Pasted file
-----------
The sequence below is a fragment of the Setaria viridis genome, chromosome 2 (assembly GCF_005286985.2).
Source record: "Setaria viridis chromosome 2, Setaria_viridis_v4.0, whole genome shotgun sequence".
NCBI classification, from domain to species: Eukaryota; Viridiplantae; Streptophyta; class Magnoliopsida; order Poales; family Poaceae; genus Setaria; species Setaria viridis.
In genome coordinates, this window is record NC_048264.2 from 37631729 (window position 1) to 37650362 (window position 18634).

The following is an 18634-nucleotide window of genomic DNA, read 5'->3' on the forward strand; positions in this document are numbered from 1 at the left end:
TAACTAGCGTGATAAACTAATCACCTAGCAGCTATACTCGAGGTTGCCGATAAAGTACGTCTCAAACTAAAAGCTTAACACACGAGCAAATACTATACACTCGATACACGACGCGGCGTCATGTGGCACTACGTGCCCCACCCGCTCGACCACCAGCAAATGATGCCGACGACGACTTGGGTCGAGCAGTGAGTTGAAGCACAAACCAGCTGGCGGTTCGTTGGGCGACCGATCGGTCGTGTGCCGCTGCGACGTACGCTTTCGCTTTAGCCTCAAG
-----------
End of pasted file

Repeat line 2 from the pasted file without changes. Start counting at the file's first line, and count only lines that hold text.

Source record: "Setaria viridis chromosome 2, Setaria_viridis_v4.0, whole genome shotgun sequence".